The Library's Music and the Brain events offer lectures, conversations and symposia about the explosion of new research at the intersection of cognitive neuroscience and music. Project chair Kay Redfield Jamison convenes scientists and scholars, composers, performers, theorists, physicians, psychologists, and other experts at the Library for a compelling 2-year series, with generous support from the Dana Foundation.
Steve Mencher from the Library of Congress talks to Dr. Robin Sylvan, Director of the Sacred Center, El Cerrito, California about "Trance Formation: Music, Trance, Religious Experience, and the Brain."
Helfgott and Middleton examine the use of classical music by law enforcement and other cultural institutions as social control, to quell and prevent crime. Their conversation touches on how classical music is viewed in contemporary culture, how it can be a tool for discouraging criminal activity and anti-social behavior, as well as its history as a mind-altering experience.
From Mode to Emotion in Musical Communication: Steven Brown, Director of the NeuroArts Lab at McMaster University, discusses his work looking at the expression of emotion in both Western and non-Western musics. Music employs a number of mechanisms for conveying emotion. Some of them are shared with other modes of expression (speech, gesture) while others are specific to music. The most unique way that music communicates emotion is through the use of contrastive scale types. While Westerners are familiar with the major/minor distinction, the use of contrastive scale types in world musics is universal.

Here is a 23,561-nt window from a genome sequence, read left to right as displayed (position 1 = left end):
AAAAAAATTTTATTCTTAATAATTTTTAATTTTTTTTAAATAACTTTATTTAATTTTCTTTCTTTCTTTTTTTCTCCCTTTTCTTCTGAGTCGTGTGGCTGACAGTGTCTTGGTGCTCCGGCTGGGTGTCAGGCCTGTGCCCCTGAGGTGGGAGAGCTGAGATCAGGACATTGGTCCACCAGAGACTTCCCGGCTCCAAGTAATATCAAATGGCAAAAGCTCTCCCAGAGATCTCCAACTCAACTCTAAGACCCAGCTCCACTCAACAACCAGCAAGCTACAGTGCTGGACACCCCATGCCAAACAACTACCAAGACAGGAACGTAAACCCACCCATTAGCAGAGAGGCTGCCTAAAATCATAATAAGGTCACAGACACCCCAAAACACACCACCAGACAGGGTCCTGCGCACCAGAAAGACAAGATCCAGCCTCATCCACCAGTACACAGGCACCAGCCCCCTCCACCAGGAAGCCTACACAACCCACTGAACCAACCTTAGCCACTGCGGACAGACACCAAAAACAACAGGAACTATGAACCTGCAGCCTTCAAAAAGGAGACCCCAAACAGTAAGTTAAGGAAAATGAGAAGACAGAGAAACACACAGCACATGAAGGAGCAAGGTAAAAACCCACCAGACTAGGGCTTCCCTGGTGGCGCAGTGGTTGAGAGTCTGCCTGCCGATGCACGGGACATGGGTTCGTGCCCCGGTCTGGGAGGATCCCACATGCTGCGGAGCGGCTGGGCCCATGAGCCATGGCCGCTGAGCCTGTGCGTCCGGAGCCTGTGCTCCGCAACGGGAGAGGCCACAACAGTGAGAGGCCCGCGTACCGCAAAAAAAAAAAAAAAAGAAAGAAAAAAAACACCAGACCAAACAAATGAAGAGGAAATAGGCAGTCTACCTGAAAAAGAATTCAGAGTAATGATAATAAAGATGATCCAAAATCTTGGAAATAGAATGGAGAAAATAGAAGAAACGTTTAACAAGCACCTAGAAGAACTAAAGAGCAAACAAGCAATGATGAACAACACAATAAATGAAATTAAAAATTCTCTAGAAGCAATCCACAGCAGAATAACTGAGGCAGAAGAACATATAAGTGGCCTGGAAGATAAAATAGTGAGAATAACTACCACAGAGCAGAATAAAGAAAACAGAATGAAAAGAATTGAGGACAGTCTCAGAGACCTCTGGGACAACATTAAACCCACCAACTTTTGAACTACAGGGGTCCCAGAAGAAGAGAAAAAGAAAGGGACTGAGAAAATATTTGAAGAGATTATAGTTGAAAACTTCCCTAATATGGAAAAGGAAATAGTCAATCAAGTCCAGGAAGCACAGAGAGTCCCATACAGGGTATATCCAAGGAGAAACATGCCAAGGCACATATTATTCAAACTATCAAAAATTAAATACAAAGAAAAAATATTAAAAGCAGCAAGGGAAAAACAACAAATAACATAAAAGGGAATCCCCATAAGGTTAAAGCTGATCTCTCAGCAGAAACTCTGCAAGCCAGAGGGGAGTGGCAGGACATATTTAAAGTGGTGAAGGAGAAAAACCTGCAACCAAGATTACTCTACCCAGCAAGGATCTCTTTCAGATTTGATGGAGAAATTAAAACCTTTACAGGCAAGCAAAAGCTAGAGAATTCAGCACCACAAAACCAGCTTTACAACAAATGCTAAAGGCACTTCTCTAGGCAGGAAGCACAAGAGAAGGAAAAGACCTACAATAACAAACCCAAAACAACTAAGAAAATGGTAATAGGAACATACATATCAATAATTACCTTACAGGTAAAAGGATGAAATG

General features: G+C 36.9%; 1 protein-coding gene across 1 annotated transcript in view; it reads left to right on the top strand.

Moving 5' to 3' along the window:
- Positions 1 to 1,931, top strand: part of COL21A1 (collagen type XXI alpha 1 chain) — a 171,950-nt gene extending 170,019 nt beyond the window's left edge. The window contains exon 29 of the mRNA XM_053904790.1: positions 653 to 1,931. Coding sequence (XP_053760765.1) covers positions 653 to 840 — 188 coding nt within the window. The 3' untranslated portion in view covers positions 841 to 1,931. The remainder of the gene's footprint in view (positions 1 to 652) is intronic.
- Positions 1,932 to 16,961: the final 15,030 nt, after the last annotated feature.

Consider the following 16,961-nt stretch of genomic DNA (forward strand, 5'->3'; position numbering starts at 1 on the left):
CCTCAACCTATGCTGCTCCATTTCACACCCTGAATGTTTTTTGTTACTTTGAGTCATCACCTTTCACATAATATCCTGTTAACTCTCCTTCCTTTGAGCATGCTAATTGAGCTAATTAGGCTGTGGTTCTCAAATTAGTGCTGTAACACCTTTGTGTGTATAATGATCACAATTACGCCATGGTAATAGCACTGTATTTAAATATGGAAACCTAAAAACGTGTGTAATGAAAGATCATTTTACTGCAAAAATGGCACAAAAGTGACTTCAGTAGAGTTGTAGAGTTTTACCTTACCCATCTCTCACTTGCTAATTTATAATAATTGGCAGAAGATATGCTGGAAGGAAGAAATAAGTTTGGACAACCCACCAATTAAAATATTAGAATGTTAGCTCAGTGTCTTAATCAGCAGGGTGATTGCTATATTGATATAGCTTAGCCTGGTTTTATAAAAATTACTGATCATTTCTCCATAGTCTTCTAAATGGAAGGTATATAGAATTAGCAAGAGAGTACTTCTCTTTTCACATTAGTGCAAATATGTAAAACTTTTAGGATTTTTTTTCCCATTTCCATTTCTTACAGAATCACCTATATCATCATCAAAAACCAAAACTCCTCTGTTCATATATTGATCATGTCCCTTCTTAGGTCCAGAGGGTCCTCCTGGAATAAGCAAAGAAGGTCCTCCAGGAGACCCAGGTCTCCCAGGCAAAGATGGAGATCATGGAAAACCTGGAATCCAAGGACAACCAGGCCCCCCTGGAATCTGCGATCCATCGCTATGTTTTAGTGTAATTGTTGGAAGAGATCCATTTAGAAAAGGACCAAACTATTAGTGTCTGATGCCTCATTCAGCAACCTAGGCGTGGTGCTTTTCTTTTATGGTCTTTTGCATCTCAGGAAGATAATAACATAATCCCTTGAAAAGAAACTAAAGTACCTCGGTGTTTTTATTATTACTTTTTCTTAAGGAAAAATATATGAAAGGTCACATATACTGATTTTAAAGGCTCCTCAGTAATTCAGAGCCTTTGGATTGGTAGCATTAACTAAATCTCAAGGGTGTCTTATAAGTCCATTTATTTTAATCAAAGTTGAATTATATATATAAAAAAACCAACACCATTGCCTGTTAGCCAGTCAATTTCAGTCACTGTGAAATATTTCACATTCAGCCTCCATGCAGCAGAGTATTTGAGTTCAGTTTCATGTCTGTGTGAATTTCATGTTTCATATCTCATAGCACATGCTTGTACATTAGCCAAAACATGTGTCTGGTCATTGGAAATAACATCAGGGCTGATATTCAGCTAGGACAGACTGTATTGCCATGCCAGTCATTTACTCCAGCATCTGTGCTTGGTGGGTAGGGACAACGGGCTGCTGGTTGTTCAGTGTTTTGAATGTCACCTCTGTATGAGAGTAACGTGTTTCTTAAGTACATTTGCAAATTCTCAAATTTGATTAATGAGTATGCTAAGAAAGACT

Artistic anathemas, musical mayhem, and cultural conundrums such as "the devil's music"- Middleton and Krash explore the psychological and social issues associated with the human tendency toward censorship of musical expression, as well as what has been described as "suicide-by-music" and crimes that have been connected to musical genres.
In our everyday lives language and instrumental music are obviously different things. Neuroscientist and musician Ani Patel is the author of a recent, elegantly argued offering from Oxford University Press, Music, Language and the Brain. Oliver Sacks calls Patel a "pioneer in the use of new concepts and technology to investige the neural correlates of music." In this podcast he discusses some of the hidden connections between language and instrumental music that are being uncovered by empirical scientific studies.
Daniel Levitin's new book The World in Six Songs has attracted a serious fan following, including Sting, Joni Mitchell and Willie Nelson. Neuroscientist, rock producer, and best selling author (This is Your Brain on Music) Levitin talks about his research for this fascinating book that takes the reader on a journey of the world through 6 types of songs--friendship, joy, comfort, knowledge, religion/ritual, and love.